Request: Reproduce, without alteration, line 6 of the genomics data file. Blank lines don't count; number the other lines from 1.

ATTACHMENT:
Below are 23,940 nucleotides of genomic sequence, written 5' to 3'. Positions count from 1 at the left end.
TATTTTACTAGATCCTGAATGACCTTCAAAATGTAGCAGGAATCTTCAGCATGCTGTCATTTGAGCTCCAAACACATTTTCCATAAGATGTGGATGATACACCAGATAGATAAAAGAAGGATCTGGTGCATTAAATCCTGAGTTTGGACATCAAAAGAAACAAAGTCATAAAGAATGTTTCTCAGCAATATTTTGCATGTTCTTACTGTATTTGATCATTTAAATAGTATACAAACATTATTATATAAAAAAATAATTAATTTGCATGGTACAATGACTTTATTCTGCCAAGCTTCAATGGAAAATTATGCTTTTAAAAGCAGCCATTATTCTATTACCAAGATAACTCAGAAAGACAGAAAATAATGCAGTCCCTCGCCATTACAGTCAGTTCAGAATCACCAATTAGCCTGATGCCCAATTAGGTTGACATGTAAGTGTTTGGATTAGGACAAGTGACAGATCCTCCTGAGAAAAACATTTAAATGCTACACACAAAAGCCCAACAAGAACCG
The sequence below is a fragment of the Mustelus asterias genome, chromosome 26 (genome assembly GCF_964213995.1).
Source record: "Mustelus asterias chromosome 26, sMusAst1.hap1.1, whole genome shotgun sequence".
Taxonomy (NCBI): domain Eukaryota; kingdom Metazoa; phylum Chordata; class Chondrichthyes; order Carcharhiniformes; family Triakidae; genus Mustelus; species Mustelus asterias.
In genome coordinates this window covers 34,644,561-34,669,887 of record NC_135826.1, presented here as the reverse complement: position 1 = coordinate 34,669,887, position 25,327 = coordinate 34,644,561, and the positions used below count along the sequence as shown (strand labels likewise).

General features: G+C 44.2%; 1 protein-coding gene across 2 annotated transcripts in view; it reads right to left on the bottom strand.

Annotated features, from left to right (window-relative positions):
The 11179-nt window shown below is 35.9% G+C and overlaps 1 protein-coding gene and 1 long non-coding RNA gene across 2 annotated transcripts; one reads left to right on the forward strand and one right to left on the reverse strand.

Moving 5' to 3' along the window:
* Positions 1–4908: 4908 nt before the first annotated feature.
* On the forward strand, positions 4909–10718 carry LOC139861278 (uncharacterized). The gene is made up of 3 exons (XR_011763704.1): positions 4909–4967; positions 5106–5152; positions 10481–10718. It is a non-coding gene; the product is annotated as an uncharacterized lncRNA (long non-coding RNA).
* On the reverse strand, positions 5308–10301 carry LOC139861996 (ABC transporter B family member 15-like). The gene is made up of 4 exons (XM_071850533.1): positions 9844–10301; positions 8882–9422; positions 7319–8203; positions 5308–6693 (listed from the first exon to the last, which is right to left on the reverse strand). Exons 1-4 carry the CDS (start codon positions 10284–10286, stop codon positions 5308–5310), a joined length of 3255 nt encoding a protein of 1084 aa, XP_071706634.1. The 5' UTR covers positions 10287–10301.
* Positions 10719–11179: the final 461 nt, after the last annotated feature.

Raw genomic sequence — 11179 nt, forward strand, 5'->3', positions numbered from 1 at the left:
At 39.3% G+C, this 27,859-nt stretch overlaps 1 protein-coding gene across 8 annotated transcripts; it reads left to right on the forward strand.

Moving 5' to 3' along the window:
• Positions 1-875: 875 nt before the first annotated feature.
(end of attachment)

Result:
In genome coordinates this window covers 34,644,561-34,669,887 of record NC_135826.1, presented here as the reverse complement: position 1 = coordinate 34,669,887, position 25,327 = coordinate 34,644,561, and the positions used below count along the sequence as shown (strand labels likewise).